According to the survey, the perception of the utility of the mailing list and shared documents is positive, and also primarily so for the Telegram chat used during the weekly stand-ups. On the other hand, the perception of the digital Kanban board on the Odoo tool is less positive. This result coincides with several observations indicating that during the process (by the end of which 60 tasks in total were covered, as reflected in Figure 2) most team members did not interact as much on the digital Kanban board as initially agreed, and it was used mainly by the Facilitator to reflect the status of tasks.

Figure 2

Figure 2. Volume of tasks per participant and online communication activity.

A total of 88 messages with links or comments related to academic papers, events, relevant journals, or information on digital media were shared among the team. Initially, only the Facilitator and the PI engaged in this activity, but progressively other researchers took the lead and were active in sharing knowledge. On the other hand, the mailing list was not used actively during the agile management phase, and except for some isolated cases, participants did not follow the activity that the Facilitator initiated via that channel. The results indicate that the two senior researchers and the participants with less experience in research activity had less engagement in using the agreed tools for the adoption of agile practices. It was participants with an intermediate degree of experience (e.g., those in the last stages of their PhD or with some experience in working on academic publications), who usually took the lead and were more dedicated to engaging via the agile tools.

There was broad agreement on the contribution of the agile methods to improved team interaction for better communication and visualisation of the work of others. However, there was less agreement on its contribution to the distribution of tasks (Figure 3a). Observations from the process reinforce this conclusion, since the face-to-face meetings every month (where the evaluation and distribution of tasks were reviewed, and new tasks were subsequently assigned) sometimes reflected the strong influence of the PI and the most experienced researchers within the team. Also, it is probable that this lack of agreement on improved task distribution is connected to the underutilisation of the Odoo Kanban board mentioned earlier.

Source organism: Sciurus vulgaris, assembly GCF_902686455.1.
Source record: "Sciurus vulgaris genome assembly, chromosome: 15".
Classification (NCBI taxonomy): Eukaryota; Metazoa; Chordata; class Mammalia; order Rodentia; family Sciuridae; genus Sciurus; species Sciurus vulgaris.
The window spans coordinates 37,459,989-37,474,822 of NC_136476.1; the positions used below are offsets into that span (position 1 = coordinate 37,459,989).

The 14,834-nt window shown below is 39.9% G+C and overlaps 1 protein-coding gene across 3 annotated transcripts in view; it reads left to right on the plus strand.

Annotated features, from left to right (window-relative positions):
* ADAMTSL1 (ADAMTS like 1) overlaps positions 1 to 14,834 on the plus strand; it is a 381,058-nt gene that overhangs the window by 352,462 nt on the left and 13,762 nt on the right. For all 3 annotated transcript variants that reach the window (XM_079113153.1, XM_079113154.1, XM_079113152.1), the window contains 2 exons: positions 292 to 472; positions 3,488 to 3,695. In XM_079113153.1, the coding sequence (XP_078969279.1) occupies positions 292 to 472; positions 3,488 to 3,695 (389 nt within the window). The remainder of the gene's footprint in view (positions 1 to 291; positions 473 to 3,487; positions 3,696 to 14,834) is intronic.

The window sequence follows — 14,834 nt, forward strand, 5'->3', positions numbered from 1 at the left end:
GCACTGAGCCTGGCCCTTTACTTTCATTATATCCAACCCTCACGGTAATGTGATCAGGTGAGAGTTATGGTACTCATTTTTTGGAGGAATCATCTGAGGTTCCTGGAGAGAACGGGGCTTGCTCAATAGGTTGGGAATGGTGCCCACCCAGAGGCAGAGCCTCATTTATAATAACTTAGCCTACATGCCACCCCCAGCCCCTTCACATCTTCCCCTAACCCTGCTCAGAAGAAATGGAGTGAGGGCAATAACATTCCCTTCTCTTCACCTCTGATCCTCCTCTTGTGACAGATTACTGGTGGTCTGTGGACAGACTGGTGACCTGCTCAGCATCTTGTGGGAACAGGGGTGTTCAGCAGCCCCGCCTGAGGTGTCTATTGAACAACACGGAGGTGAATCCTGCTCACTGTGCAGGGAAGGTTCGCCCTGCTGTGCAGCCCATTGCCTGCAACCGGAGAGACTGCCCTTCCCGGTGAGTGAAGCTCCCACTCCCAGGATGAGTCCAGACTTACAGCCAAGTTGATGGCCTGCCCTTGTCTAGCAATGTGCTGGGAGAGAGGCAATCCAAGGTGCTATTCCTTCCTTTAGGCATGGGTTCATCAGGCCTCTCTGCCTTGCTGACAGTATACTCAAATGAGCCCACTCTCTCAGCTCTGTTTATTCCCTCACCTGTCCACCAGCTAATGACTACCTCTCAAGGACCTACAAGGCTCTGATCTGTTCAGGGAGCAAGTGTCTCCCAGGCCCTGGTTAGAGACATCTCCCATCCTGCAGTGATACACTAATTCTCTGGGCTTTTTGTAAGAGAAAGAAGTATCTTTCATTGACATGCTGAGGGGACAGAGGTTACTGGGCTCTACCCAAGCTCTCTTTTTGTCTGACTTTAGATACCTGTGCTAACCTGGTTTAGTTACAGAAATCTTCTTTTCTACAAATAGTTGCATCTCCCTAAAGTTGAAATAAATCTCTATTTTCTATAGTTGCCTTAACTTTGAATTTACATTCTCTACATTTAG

Figure 3a

Figure 3a. Perceptions on the contribution of agile methods (towards communication, visualisation, and task distribution).

As Figure 3b illustrates, the adoption of agile methods seems to promote values related to transparency, trust building, and engagement. It was observed that certain factors, other than agile principles and practices, can also exert influence in that direction. For example, a mutually caring atmosphere among team members usually favours the transfer of knowledge (Zarraga & Bonache, 2005). Generally, participants portrayed positive perceptions of the contribution of agile methods. The participant observations reflect that engagements took place in regular cycles. On average, the pace of communication increased at the beginning of each week, in parallel with the stand-up messages, and was maintained at more irregular intervals until the end of each week, through diverse conversation topics (other than basic coordination).

Figure 3b

Figure 3b. Perceptions on the contribution of agile methods (towards transparency, trust building, and engagement).

Finally, more ambivalence is evident in the perceptions of the contribution of agile methods to improved efficiency and quality. While there is broad agreement with respect to improved team efficiency, there is less agreement on the contribution to improving the quality of the work (Figure 3c). Here, it is important to highlight that the focus on incremental, modular outputs consistent with the agile methodology was new to most team members, and it differed from their usual ways of conducting research. In this case, adoption of agile principles and practices led to intensive documentation (from lists of literature reviewed, to articles prepared). This difference may have influenced the perception of quality to the closing stage of the project, when the main deliverable was published. Other observations reflect the reluctance of senior researchers to share their work with the rest of the team unless an extensive draft or final version was underway.

Figure 3c

Figure 3c. Perceptions on the contribution of agile methods (towards efficiency and quality of results).